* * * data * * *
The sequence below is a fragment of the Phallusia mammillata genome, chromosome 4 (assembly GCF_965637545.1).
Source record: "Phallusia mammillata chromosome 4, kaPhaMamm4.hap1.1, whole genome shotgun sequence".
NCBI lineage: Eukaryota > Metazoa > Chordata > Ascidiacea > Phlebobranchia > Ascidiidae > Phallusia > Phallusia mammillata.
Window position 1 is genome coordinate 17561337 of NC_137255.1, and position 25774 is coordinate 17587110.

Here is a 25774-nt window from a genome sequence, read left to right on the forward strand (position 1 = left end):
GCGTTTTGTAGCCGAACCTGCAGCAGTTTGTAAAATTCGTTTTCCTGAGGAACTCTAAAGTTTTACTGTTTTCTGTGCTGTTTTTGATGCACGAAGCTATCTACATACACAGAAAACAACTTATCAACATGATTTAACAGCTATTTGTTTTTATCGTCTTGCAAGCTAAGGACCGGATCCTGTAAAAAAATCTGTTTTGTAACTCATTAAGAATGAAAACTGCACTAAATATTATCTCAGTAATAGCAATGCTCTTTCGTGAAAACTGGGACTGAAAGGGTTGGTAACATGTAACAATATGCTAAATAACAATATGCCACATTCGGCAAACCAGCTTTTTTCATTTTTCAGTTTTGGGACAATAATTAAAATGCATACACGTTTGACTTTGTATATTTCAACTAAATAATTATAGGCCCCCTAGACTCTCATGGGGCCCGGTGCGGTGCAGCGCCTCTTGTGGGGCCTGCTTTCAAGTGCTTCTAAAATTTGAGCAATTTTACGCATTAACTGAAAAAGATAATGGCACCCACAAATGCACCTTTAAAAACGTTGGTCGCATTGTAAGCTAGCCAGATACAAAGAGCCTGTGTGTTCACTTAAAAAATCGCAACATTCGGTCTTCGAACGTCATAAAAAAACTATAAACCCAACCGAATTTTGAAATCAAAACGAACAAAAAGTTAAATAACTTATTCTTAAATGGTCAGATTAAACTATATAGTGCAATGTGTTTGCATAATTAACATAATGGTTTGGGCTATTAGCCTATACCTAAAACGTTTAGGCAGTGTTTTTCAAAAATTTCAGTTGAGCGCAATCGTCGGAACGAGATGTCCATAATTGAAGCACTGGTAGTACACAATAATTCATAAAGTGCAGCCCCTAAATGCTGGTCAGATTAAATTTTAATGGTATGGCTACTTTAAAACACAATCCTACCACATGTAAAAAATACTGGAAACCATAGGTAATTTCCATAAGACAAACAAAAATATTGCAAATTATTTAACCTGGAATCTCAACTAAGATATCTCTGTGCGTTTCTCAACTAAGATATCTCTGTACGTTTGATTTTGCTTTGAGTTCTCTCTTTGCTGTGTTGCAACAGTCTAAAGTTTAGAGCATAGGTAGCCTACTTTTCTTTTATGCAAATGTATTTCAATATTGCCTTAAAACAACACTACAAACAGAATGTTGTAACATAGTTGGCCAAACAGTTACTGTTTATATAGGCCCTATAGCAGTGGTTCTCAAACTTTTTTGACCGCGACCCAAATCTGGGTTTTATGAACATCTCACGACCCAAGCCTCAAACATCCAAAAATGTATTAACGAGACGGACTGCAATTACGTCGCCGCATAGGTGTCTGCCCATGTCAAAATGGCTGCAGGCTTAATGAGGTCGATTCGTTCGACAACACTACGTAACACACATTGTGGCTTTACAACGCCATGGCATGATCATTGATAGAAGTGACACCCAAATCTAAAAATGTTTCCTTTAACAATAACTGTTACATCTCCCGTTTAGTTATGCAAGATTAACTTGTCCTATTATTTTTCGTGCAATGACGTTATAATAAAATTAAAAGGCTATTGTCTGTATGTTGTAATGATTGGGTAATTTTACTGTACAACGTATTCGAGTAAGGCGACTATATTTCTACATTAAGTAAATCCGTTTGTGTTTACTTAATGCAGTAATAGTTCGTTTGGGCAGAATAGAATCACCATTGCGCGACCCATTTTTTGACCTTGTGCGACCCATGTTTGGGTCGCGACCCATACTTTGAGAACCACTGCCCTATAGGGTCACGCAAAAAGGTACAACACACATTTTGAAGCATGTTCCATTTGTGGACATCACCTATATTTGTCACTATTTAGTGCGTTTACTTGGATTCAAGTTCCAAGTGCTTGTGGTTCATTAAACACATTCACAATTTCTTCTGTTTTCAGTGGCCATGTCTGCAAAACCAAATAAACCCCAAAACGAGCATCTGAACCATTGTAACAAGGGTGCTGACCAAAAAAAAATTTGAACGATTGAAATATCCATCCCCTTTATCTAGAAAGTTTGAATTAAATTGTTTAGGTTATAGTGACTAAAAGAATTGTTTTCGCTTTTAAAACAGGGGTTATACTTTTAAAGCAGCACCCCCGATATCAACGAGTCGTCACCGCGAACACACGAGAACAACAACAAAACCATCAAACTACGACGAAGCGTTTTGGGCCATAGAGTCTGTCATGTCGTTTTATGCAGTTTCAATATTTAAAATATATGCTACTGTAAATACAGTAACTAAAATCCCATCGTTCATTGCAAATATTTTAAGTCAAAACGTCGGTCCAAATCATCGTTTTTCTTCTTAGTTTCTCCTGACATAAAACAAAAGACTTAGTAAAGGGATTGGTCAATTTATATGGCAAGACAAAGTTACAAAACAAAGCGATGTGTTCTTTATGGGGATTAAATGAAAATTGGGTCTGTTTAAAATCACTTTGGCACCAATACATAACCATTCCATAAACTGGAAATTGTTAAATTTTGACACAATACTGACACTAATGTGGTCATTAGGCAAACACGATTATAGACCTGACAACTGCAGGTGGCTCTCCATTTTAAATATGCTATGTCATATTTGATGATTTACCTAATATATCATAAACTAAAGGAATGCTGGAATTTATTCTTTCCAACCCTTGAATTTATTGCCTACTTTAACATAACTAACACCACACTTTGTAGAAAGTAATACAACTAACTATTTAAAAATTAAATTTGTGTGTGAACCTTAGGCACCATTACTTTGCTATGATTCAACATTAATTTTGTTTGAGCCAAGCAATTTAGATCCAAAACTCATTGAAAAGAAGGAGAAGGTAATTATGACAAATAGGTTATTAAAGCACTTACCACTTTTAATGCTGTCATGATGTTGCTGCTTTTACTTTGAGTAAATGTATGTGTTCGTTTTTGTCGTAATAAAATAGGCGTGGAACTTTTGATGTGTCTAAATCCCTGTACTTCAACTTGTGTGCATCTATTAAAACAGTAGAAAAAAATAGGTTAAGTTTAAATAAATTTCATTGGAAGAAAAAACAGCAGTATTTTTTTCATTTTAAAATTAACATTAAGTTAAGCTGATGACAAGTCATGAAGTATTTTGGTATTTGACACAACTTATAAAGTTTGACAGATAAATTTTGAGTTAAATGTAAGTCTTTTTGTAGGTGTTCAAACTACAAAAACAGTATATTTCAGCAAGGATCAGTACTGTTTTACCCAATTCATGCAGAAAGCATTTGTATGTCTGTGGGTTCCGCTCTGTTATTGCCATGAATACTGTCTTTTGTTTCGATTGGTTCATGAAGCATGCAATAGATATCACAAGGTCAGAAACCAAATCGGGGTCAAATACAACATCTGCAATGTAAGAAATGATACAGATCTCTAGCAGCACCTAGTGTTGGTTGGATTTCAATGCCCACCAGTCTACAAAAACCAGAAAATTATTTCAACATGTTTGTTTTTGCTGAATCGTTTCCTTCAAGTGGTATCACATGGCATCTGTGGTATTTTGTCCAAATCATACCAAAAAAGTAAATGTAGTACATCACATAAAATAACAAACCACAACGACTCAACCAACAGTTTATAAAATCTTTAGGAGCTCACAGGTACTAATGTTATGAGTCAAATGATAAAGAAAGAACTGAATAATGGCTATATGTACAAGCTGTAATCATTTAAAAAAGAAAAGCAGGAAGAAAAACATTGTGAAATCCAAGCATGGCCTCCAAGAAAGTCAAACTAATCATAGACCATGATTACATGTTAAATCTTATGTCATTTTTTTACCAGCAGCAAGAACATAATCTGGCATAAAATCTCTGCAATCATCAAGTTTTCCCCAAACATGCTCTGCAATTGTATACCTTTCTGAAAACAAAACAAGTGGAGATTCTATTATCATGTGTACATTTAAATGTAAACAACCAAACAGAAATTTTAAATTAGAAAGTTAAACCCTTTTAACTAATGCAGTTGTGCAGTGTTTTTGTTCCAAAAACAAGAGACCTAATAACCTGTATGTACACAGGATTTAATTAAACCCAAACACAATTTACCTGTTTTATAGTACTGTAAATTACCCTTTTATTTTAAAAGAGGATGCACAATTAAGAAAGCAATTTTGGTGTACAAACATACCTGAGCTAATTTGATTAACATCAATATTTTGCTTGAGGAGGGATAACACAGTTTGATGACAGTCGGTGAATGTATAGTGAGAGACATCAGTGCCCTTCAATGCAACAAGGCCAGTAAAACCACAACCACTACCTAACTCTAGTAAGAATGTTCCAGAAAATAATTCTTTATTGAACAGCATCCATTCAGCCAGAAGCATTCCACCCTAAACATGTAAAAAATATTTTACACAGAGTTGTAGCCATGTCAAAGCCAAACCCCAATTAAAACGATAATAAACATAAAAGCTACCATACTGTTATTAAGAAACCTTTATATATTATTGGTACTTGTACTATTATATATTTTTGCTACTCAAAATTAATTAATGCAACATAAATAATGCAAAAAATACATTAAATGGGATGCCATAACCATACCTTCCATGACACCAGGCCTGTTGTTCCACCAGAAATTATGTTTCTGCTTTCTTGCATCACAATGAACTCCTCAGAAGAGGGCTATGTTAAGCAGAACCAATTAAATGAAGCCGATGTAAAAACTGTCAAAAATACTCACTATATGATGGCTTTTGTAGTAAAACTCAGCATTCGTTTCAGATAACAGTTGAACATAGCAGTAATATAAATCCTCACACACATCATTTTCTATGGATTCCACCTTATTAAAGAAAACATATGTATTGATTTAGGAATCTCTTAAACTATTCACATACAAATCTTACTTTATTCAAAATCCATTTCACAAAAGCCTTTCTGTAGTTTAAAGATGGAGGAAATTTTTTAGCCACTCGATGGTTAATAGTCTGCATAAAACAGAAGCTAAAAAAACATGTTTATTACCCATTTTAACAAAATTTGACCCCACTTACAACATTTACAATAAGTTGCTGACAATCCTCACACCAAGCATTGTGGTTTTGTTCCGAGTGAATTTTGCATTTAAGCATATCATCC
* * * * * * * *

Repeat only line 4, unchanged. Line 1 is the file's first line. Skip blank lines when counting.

Window position 1 is genome coordinate 17561337 of NC_137255.1, and position 25774 is coordinate 17587110.